Книга The White Company. Содержание - Chapter 33 – How The Army Made The Passage Of Roncesvalles
"The proper life for a robber!" roared Hordle John, in his thundering voice.
"And yet there is much in what the Gascon says," said a swarthy fellow in a weather-stained doublet; "and I for one would rather prosper in Italy than starve in Spain."
"You were always a cur and a traitor, Mark Shaw," cried Aylward. "By my hilt! if you will stand forth and draw your sword I will warrant you that you will see neither one nor the other."
"Nay, Aylward," said Sir Nigel, "we cannot mend the matter by broiling. Sir Claude, I think that what you have said does you little honor, and if my words aggrieve you I am ever ready to go deeper into the matter with you. But you shall have such men as will follow you, and you may go where you will, so that you come not with us. Let all who love their prince and country stand fast, while those who think more of a well-lined purse step forth upon the farther side."
Thirteen bowmen, with hung heads and sheepish faces, stepped forward with Mark Shaw and ranged themselves behind Sir Claude. Amid the hootings and hissings of their comrades, they marched off together to the Gascon's hut, while the main body broke up their meeting and set cheerily to work packing their possessions, furbishing their weapons, and preparing for the march which lay before them. Over the Tarn and the Garonne, through the vast quagmires of Armagnac, past the swift-flowing Losse, and so down the long valley of the Adour, there was many a long league to be crossed ere they could join themselves to that dark war-cloud which was drifting slowly southwards to the line of the snowy peaks, beyond which the banner of England had never yet been seen.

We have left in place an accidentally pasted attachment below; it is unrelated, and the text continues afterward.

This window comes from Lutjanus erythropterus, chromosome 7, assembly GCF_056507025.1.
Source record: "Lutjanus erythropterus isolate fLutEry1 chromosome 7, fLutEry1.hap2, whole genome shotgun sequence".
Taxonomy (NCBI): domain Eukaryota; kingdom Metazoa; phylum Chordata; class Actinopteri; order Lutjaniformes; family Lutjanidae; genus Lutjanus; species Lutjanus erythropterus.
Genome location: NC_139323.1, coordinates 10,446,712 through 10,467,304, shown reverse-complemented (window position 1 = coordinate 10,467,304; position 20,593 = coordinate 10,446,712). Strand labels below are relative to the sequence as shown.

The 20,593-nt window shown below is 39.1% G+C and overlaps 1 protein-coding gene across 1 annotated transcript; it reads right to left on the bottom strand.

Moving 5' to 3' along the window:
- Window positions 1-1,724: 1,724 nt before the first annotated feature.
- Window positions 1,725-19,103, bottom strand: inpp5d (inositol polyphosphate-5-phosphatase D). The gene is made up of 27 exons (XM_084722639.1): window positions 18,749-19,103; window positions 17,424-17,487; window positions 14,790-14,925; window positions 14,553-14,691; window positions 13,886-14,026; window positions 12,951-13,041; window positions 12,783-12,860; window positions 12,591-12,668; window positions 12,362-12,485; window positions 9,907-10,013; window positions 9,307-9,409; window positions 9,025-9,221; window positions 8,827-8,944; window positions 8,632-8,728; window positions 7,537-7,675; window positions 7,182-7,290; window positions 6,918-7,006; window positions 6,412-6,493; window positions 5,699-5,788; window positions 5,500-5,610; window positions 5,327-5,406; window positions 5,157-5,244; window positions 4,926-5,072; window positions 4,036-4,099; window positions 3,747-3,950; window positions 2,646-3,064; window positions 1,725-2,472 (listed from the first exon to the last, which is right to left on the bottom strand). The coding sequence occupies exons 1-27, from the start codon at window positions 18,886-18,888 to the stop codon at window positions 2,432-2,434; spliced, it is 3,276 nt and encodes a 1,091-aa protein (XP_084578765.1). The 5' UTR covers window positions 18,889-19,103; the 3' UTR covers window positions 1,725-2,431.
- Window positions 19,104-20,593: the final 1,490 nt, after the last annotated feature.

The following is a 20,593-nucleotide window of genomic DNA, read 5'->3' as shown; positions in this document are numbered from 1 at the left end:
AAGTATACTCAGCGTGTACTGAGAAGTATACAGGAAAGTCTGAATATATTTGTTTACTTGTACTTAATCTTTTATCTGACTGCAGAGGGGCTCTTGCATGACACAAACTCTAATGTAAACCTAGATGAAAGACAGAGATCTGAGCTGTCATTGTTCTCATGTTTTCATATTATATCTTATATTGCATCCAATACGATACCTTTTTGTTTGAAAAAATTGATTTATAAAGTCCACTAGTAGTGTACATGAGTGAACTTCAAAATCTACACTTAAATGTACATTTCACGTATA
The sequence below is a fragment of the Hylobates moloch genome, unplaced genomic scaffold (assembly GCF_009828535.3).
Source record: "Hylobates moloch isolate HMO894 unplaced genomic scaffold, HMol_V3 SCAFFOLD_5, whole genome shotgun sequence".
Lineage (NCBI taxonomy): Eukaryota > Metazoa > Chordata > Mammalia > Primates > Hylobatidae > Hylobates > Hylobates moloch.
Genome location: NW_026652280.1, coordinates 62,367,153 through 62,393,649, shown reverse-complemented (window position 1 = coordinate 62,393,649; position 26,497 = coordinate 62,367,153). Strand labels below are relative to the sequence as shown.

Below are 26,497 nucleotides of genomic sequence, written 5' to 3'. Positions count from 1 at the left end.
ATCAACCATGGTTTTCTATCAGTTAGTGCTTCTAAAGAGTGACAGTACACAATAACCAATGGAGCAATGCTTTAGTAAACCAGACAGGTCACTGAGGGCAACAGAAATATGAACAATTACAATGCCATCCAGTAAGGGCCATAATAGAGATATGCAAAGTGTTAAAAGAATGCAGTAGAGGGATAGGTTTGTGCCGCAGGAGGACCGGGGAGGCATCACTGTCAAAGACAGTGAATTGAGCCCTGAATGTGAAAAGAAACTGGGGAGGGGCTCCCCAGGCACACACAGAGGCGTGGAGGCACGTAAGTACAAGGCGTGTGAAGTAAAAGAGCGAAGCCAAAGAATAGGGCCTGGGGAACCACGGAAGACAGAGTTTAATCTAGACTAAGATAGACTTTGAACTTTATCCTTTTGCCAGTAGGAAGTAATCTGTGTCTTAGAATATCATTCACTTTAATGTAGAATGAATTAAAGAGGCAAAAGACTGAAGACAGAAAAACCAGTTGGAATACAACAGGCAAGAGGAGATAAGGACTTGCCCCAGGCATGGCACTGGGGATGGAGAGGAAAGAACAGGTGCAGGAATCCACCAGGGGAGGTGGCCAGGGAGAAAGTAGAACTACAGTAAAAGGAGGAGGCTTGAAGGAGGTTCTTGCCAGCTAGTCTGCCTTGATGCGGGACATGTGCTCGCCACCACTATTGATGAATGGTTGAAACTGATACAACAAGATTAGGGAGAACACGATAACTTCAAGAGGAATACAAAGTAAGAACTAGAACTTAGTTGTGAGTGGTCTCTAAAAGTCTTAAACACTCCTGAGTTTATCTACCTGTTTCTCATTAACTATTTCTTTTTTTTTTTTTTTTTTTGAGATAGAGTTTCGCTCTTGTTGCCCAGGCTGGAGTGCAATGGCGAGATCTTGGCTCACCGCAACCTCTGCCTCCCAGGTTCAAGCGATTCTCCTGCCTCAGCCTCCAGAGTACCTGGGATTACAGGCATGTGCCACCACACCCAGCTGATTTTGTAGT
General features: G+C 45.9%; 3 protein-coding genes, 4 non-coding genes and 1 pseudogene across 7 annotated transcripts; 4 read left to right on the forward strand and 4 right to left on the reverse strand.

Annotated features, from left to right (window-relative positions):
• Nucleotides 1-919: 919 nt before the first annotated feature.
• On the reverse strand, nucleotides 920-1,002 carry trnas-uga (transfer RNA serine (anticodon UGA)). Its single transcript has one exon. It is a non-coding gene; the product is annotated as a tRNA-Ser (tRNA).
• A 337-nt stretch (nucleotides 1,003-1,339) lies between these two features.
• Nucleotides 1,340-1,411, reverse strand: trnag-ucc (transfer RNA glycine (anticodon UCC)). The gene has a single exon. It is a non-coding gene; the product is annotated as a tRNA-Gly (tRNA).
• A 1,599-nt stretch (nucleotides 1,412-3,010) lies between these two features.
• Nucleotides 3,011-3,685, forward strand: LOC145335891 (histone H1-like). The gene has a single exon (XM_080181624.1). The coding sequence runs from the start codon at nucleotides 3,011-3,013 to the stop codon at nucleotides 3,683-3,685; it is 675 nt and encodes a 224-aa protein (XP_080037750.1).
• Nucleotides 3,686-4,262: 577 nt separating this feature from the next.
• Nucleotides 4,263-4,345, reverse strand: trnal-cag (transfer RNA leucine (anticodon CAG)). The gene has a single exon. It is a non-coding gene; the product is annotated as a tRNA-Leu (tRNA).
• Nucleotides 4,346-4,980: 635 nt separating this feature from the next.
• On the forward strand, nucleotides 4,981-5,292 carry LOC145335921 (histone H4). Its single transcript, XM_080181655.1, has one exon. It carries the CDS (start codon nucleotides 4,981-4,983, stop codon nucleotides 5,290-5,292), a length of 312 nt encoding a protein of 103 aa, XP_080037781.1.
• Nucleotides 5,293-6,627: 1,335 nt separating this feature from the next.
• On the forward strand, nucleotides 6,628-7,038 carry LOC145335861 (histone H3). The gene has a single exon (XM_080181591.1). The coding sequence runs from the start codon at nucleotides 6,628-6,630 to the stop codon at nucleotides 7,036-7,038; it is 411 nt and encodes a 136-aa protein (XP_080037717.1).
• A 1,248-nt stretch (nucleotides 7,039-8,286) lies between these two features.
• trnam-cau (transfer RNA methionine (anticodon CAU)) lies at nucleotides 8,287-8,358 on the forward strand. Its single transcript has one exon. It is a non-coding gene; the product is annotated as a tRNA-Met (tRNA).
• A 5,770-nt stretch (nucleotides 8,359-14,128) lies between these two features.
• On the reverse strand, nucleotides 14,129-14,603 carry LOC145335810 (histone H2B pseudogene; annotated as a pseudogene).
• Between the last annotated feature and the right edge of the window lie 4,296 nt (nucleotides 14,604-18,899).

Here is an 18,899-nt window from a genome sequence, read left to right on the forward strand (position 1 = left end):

Chapter 33 – How The Army Made The Passage Of Roncesvalles
THE whole vast plain of Gascony and of Languedoc is an arid and profitless expanse in winter save where the swift-flowing Adour and her snow-fed tributaries, the Louts, the Oloron and the Pau, run down to the sea of Biscay. South of the Adour the jagged line of mountains which fringe the sky-line send out long granite claws, running down into the lowlands and dividing them into "gaves" or stretches of valley. Hillocks grow into hills, and hills into mountains, each range overlying its neighbor, until they soar up in the giant chain which raises its spotless and untrodden peaks, white and dazzling, against the pale blue wintry sky.
A quiet land is this-a land where the slow-moving Basque, with his flat biretta-cap, his red sash and his hempen sandals, tills his scanty farm or drives his lean flock to their hill-side pastures. It is the country of the wolf and the isard, of the brown bear and the mountain-goat, a land of bare rock and of rushing water. Yet here it was that the will of a great prince had now assembled a gallant army; so that from the Adour to the passes of Navarre the barren valleys and wind-swept wastes were populous with soldiers and loud with the shouting of orders and the neighing of horses. For the banners of war had been flung to the wind once more, and over those glistening peaks was the highway along which Honor pointed in an age when men had chosen her as their guide.
And now all was ready for the enterprise. From Dax to St. Jean Pied-du-Port the country was mottled with the white tents of Gascons, Aquitanians and English, all eager for the advance. From all sides the free companions had trooped in, until not less than twelve thousand of these veteran troops were cantoned along the frontiers of Navarre. From England had arrived the prince's brother, the Duke of Lancaster, with four hundred knights in his train and a strong company of archers. Above all, an heir to the throne had been born in Bordeaux, and the prince might leave his spouse with an easy mind, for all was well with mother and with child.